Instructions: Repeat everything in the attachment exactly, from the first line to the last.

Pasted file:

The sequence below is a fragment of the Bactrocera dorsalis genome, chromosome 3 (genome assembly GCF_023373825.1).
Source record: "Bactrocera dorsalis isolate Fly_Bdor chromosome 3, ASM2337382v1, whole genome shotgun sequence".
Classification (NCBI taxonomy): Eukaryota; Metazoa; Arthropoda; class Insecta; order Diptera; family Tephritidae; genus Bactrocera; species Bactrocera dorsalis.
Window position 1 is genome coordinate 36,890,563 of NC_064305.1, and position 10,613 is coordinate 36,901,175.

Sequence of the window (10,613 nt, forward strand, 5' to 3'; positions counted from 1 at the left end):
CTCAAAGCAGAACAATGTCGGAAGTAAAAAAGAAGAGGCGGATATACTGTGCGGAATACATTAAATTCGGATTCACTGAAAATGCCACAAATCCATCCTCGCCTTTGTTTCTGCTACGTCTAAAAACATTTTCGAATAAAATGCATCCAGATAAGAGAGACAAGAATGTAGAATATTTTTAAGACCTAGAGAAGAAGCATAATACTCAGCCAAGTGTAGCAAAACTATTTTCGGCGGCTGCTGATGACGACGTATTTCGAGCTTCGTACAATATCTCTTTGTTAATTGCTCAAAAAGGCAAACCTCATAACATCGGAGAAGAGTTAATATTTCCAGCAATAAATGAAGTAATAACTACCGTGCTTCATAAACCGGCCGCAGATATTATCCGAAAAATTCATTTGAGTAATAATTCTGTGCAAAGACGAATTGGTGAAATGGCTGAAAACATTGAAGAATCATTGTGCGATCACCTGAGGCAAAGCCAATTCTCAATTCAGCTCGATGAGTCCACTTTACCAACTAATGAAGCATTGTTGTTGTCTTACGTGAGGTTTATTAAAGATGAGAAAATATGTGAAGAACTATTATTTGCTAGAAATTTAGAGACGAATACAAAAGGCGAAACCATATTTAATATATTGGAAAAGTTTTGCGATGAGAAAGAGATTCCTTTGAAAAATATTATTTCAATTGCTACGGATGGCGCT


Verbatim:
The sequence below is a fragment of the Bactrocera dorsalis genome, chromosome 3 (genome assembly GCF_023373825.1).
Source record: "Bactrocera dorsalis isolate Fly_Bdor chromosome 3, ASM2337382v1, whole genome shotgun sequence".
Classification (NCBI taxonomy): Eukaryota; Metazoa; Arthropoda; class Insecta; order Diptera; family Tephritidae; genus Bactrocera; species Bactrocera dorsalis.
Window position 1 is genome coordinate 36,890,563 of NC_064305.1, and position 10,613 is coordinate 36,901,175.

Sequence of the window (10,613 nt, forward strand, 5' to 3'; positions counted from 1 at the left end):
CTCAAAGCAGAACAATGTCGGAAGTAAAAAAGAAGAGGCGGATATACTGTGCGGAATACATTAAATTCGGATTCACTGAAAATGCCACAAATCCATCCTCGCCTTTGTTTCTGCTACGTCTAAAAACATTTTCGAATAAAATGCATCCAGATAAGAGAGACAAGAATGTAGAATATTTTTAAGACCTAGAGAAGAAGCATAATACTCAGCCAAGTGTAGCAAAACTATTTTCGGCGGCTGCTGATGACGACGTATTTCGAGCTTCGTACAATATCTCTTTGTTAATTGCTCAAAAAGGCAAACCTCATAACATCGGAGAAGAGTTAATATTTCCAGCAATAAATGAAGTAATAACTACCGTGCTTCATAAACCGGCCGCAGATATTATCCGAAAAATTCATTTGAGTAATAATTCTGTGCAAAGACGAATTGGTGAAATGGCTGAAAACATTGAAGAATCATTGTGCGATCACCTGAGGCAAAGCCAATTCTCAATTCAGCTCGATGAGTCCACTTTACCAACTAATGAAGCATTGTTGTTGTCTTACGTGAGGTTTATTAAAGATGAGAAAATATGTGAAGAACTATTATTTGCTAGAAATTTAGAGACGAATACAAAAGGCGAAACCATATTTAATATATTGGAAAAGTTTTGCGATGAGAAAGAGATTCCTTTGAAAAATATTATTTCAATTGCTACGGATGGCGCT